The “Understanding Metadata” panel focused on the importance of metadata accuracy and standardization. Ian Greenblatt, VP, Strategy and Business Development at ARRIS, summarized the panel well by saying that it is much more important to have an authoritative source than a standard. Ian noted that FYI, TMS, and Rovi each have unique identifiers. IDER was an effort to combine these three identifiers. ARRIS has engineered around this problem, so a standard is not as important as the quality of the associated metadata itself. Peter Siciliano, SVP of Music Technology, Beatport, amplified the idea that quality control is critical for metadata functionality. He starts “with the word, sentence, paragraph, and document. If you have the wrong word, you get the wrong search results.”
This report covers a small sample of the many panels that took place concurrently at DEW. Ned Sherman, CEO of Digital Media Wire, and Mary Dolaher, CEO of IDG World Expo, co-produced an excellent conference whose session titles accurately describe what the speakers spoke about, and whose scope encompassed key current trends and topics of the broad entertainment industry.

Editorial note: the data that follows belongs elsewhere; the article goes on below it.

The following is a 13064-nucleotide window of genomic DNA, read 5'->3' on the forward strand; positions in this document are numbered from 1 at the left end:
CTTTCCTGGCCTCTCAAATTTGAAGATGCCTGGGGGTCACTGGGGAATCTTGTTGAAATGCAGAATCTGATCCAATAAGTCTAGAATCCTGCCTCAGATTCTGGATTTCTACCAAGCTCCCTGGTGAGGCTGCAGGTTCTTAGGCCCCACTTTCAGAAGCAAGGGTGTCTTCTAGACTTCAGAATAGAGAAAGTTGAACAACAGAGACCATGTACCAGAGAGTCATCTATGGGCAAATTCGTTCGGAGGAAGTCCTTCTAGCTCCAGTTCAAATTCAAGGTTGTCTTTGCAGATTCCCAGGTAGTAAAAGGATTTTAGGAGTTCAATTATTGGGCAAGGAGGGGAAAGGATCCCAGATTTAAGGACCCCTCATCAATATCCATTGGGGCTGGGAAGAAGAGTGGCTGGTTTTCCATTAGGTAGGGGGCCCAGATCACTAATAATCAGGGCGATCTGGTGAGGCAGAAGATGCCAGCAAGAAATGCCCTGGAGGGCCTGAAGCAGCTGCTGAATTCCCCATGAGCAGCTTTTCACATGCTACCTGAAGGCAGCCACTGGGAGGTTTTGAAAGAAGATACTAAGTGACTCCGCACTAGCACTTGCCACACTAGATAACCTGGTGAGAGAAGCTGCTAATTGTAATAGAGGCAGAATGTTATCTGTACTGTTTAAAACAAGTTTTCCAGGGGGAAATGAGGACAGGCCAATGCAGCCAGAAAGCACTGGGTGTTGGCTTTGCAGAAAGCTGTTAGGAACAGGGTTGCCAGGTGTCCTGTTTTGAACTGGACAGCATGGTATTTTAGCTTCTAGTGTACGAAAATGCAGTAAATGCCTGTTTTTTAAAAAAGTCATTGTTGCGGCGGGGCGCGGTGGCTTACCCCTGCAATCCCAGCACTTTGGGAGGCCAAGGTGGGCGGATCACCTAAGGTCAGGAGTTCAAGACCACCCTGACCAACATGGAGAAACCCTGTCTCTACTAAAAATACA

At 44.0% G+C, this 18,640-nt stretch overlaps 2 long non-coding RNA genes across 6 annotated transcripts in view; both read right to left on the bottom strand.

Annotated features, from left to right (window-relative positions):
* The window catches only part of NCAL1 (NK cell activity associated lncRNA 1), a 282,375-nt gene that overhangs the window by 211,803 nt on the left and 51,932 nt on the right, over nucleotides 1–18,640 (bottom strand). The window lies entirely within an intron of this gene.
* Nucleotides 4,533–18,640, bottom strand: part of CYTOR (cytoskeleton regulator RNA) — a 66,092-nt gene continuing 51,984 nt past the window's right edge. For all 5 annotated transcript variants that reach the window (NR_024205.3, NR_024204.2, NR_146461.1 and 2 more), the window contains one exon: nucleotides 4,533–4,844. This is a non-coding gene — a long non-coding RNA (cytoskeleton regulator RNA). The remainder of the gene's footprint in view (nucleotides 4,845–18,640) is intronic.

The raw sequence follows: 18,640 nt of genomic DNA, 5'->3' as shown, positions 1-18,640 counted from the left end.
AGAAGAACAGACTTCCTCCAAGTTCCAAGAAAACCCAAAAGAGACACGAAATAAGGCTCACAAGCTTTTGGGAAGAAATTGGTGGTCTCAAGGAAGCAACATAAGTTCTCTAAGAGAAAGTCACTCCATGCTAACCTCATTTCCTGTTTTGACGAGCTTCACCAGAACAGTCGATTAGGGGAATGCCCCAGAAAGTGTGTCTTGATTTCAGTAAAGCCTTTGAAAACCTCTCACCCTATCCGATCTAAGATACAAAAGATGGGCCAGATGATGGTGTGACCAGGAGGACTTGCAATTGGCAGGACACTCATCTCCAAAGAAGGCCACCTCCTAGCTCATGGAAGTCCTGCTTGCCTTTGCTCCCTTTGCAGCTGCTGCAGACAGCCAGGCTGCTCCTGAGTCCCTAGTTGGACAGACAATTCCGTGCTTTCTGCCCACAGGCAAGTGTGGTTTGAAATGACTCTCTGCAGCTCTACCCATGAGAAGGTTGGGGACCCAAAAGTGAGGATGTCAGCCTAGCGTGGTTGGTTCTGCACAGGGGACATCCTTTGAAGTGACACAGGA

The newest wearable device isn’t for fitness fanatics or life loggers. It’s designed for older people who want to stay in their homes. Later this year CarePredict, a startup based in Davie, Florida, will begin shipping its first batch of wearable tracking systems intended to help relatives and other caretakers monitor the activity of older adults for early signs of serious health concerns. The system involves sensors worn on the wrist and stuck to walls inside the home to track activities in different rooms and alert someone of any suspicious changes.
Products that help older customers maintain an independent lifestyle by connecting them with their adult children or other caregivers could tap into a huge market, says Joseph Coughlin, director of the MIT AgeLab. To that end, many groups are working on health-monitoring technologies such as motion-detecting cameras, in-floor pressure sensors, and smart watches.